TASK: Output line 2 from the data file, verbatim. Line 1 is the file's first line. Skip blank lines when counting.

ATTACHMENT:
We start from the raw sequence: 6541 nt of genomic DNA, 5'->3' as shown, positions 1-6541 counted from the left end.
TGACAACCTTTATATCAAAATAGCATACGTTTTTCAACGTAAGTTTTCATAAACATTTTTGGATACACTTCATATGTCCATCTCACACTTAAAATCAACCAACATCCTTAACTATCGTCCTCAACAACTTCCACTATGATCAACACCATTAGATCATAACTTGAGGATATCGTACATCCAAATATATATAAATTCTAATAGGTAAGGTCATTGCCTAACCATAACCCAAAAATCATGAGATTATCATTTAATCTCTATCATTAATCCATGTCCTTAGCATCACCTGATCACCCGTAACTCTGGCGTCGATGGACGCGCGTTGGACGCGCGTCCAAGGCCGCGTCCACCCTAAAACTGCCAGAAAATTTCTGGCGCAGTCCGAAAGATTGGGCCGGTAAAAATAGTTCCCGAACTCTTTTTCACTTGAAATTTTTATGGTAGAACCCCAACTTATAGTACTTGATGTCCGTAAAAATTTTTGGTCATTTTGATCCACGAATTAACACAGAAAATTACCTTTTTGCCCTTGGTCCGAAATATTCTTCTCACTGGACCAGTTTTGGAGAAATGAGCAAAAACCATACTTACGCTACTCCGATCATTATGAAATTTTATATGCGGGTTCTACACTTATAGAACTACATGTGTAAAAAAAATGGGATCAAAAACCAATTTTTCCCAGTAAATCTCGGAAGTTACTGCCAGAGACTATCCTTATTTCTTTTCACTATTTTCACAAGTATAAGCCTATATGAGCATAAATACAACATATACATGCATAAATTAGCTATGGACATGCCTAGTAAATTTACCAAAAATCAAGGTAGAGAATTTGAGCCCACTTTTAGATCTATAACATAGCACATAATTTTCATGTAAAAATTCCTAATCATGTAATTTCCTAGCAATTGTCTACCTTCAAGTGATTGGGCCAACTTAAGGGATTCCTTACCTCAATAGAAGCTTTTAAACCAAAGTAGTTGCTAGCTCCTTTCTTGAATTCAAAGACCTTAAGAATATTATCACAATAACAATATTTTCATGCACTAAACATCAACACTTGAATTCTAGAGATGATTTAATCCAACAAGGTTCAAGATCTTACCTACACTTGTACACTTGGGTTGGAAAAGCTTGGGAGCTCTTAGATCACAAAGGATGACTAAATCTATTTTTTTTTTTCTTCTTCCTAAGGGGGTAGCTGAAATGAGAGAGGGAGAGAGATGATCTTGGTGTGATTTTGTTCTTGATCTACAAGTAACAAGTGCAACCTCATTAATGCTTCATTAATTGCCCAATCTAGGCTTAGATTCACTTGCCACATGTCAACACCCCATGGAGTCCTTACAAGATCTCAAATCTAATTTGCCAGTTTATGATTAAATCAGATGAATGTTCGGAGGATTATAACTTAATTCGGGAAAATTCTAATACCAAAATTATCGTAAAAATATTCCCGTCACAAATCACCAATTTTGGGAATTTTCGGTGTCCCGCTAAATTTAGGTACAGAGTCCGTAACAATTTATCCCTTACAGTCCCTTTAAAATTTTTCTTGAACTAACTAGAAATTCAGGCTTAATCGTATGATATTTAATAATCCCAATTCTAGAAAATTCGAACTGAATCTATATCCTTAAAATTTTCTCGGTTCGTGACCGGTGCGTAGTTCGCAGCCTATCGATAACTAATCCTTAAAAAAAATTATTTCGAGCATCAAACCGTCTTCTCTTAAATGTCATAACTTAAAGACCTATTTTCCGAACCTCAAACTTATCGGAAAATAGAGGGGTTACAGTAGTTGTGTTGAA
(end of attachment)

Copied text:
TGACAACCTTTATATCAAAATAGCATACGTTTTTCAACGTAAGTTTTCATAAACATTTTTGGATACACTTCATATGTCCATCTCACACTTAAAATCAACCAACATCCTTAACTATCGTCCTCAACAACTTCCACTATGATCAACACCATTAGATCATAACTTGAGGATATCGTACATCCAAATATATATAAATTCTAATAGGTAAGGTCATTGCCTAACCATAACCCAAAAATCATGAGATTATCATTTAATCTCTATCATTAATCCATGTCCTTAGCATCACCTGATCACCCGTAACTCTGGCGTCGATGGACGCGCGTTGGACGCGCGTCCAAGGCCGCGTCCACCCTAAAACTGCCAGAAAATTTCTGGCGCAGTCCGAAAGATTGGGCCGGTAAAAATAGTTCCCGAACTCTTTTTCACTTGAAATTTTTATGGTAGAACCCCAACTTATAGTACTTGATGTCCGTAAAAATTTTTGGTCATTTTGATCCACGAATTAACACAGAAAATTACCTTTTTGCCCTTGGTCCGAAATATTCTTCTCACTGGACCAGTTTTGGAGAAATGAGCAAAAACCATACTTACGCTACTCCGATCATTATGAAATTTTATATGCGGGTTCTACACTTATAGAACTACATGTGTAAAAAAAATGGGATCAAAAACCAATTTTTCCCAGTAAATCTCGGAAGTTACTGCCAGAGACTATCCTTATTTCTTTTCACTATTTTCACAAGTATAAGCCTATATGAGCATAAATACAACATATACATGCATAAATTAGCTATGGACATGCCTAGTAAATTTACCAAAAATCAAGGTAGAGAATTTGAGCCCACTTTTAGATCTATAACATAGCACATAATTTTCATGTAAAAATTCCTAATCATGTAATTTCCTAGCAATTGTCTACCTTCAAGTGATTGGGCCAACTTAAGGGATTCCTTACCTCAATAGAAGCTTTTAAACCAAAGTAGTTGCTAGCTCCTTTCTTGAATTCAAAGACCTTAAGAATATTATCACAATAACAATATTTTCATGCACTAAACATCAACACTTGAATTCTAGAGATGATTTAATCCAACAAGGTTCAAGATCTTACCTACACTTGTACACTTGGGTTGGAAAAGCTTGGGAGCTCTTAGATCACAAAGGATGACTAAATCTATTTTTTTTTTTCTTCTTCCTAAGGGGGTAGCTGAAATGAGAGAGGGAGAGAGATGATCTTGGTGTGATTTTGTTCTTGATCTACAAGTAACAAGTGCAACCTCATTAATGCTTCATTAATTGCCCAATCTAGGCTTAGATTCACTTGCCACATGTCAACACCCCATGGAGTCCTTACAAGATCTCAAATCTAATTTGCCAGTTTATGATTAAATCAGATGAATGTTCGGAGGATTATAACTTAATTCGGGAAAATTCTAATACCAAAATTATCGTAAAAATATTCCCGTCACAAATCACCAATTTTGGGAATTTTCGGTGTCCCGCTAAATTTAGGTACAGAGTCCGTAACAATTTATCCCTTACAGTCCCTTTAAAATTTTTCTTGAACTAACTAGAAATTCAGGCTTAATCGTATGATATTTAATAATCCCAATTCTAGAAAATTCGAACTGAATCTATATCCTTAAAATTTTCTCGGTTCGTGACCGGTGCGTAGTTCGCAGCCTATCGATAACTAATCCTTAAAAAAAATTATTTCGAGCATCAAACCGTCTTCTCTTAAATGTCATAACTTAAAGACCTATTTTCCGAACCTCAAACTTATCGGAAAATAGAGGGGTTACAGTAGTTGTGTTGAA